When it comes to stock market tips, it’s always dangerous to follow—or ignore—the advice. What to do?
Hot stock market tip: Rebalance and take advantage of losses in the stock market. That’s a takeaway from financial planners as they give year-end advice to those examining their financial portfolios in preparation for their future or existing retirement.
With the way the stock market has been doing, a lot of mutual funds are paying out very high capitals gains distributions and dividend distributions this year, says Stephen Wright, a financial planner with The Enrichment Group in Miami. He urges people to be prepared for a higher than normal tax bill due on April 15. “Most people won’t find out how much those are until they go out at the end of the month,” Wright says. “If you’re in mutual funds that invest mostly in US stocks and with them doing so well, they will get more capital gains and income than they might realize.”
If you have mutual funds that have losses, consider selling them and then buying them back in 30 days to offset income in tax returns on capital gains they make, Wright says.
“They definitely want to take advantage of any capital loses that exist,” says Eric Brotman, a financial planner and owner of Brotman Financial Group in Baltimore and author of the book Retire Wealthy. “There aren’t going to be too many right now, which is a nice problem to have. But the reality is you want to time your capital gains as well. In a high-income area where you are a worrying about a Medicare surcharge on capital gain investment income, that’s something you want to do everything you can to avoid.”
If you’re not a very high income bracket, you want to be able to pay capital gains whenever you can at zero or 15 percent, Brotman says.
“If you have an abnormally low year, and you are a married couple and one of the spouses was laid off this year or retired last year and your household income is lower, it’s a great time to take the capital gains and pay the lower rate on them and reinvest,” Brotman says.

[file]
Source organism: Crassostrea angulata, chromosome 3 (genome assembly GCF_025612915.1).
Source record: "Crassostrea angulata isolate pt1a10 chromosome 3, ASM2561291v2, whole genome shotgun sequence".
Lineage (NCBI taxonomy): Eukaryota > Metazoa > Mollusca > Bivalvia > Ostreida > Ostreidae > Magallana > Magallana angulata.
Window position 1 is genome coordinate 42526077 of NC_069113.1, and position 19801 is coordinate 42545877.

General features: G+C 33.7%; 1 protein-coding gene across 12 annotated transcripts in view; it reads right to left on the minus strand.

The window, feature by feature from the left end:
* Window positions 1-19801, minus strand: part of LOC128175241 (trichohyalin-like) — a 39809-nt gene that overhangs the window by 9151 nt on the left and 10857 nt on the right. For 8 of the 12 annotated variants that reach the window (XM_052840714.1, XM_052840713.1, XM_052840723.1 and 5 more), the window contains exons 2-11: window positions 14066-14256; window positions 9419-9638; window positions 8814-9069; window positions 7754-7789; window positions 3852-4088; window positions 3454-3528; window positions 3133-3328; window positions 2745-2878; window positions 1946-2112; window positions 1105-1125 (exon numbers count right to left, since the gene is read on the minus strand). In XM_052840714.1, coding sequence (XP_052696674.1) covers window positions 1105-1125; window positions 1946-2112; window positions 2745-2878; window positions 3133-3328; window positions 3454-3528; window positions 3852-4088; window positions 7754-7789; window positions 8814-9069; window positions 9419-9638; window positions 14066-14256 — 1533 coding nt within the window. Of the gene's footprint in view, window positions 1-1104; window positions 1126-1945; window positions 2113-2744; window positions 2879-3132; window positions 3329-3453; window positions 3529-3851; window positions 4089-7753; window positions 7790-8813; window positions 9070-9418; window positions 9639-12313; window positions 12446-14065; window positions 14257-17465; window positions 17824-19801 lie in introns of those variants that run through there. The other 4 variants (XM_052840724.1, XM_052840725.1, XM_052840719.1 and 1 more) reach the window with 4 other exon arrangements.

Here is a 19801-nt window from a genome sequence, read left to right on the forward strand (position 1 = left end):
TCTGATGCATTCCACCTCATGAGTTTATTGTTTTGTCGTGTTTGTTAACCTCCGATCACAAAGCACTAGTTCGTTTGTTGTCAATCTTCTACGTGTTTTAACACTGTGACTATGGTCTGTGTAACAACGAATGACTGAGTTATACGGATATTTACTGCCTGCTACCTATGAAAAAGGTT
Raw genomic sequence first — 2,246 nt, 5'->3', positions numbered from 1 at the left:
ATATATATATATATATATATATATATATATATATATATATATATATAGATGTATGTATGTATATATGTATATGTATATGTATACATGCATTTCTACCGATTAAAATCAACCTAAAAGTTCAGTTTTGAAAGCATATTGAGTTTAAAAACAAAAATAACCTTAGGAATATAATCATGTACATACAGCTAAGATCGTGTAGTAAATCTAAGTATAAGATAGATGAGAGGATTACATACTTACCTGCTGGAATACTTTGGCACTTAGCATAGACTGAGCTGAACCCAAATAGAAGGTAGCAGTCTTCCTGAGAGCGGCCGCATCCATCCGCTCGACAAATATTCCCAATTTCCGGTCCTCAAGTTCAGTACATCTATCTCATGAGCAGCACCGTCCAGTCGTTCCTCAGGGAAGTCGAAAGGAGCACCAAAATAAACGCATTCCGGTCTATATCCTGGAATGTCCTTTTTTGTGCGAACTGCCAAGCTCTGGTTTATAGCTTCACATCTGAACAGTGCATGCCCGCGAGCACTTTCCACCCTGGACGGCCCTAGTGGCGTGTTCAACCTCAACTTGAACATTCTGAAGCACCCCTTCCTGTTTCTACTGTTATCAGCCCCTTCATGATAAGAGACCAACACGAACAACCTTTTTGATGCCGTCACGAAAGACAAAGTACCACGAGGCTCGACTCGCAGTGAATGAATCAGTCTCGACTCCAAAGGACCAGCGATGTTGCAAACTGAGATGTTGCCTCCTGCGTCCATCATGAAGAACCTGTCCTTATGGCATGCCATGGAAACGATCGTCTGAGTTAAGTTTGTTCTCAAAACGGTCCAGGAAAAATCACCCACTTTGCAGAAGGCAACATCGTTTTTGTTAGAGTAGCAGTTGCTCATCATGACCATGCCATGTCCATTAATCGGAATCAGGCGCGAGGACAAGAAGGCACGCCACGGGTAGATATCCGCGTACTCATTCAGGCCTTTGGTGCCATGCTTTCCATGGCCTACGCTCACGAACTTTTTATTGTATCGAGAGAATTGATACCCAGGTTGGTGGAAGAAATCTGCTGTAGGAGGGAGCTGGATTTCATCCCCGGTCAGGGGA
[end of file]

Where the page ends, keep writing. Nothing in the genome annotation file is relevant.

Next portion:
Besides taxing losses and reinvesting, Brotman says peoples should avoid any transactions that are going to be taxable in December. It’s a good time to rebalance IRAs, but he says people shouldn’t rebalance anything that’s going to create a capital gains tax unless it’s an “abnormally low” income year, he says.
What is rebalancing?
Let’s say you have a portfolio that’s in 50 percent stocks and 50 percent bonds and cash and the stock market has a big year, Brotman says. By the time the year is over, you might hold 60 or 65 percent in stocks because they have grown that much. That means you are taking on more risk than you intended so it’s a good time to sell some of those stocks and replenish into the fixed income and keep your risk level where you intended it all along, he says.
“You want to do that annually anyway from an investment perspective,” Brotman says of rebalancing IRAs. “It’s a convenient time to do that and it doesn’t matter because there is no tax hit anyway. You know people tell you to change batteries in your smoke detectors every time Daylight Savings hits so you won’t forget. It’s the same idea. If you plan to do that before the end of the year, it is something you get in the habit of doing. If you are making either IRA or Roth contributions, the time would be to do that now or by April 15.”
As for other advice, Brotman says this is a great time for people to make charitable donations from a tax perspective. Whether you’re donating cash or highly appreciated securities or whether it means going through your closets and giving away suits you no longer wear to Goodwill or someone else, this is a great time to make these donations because you can claim them this year on your tax return.”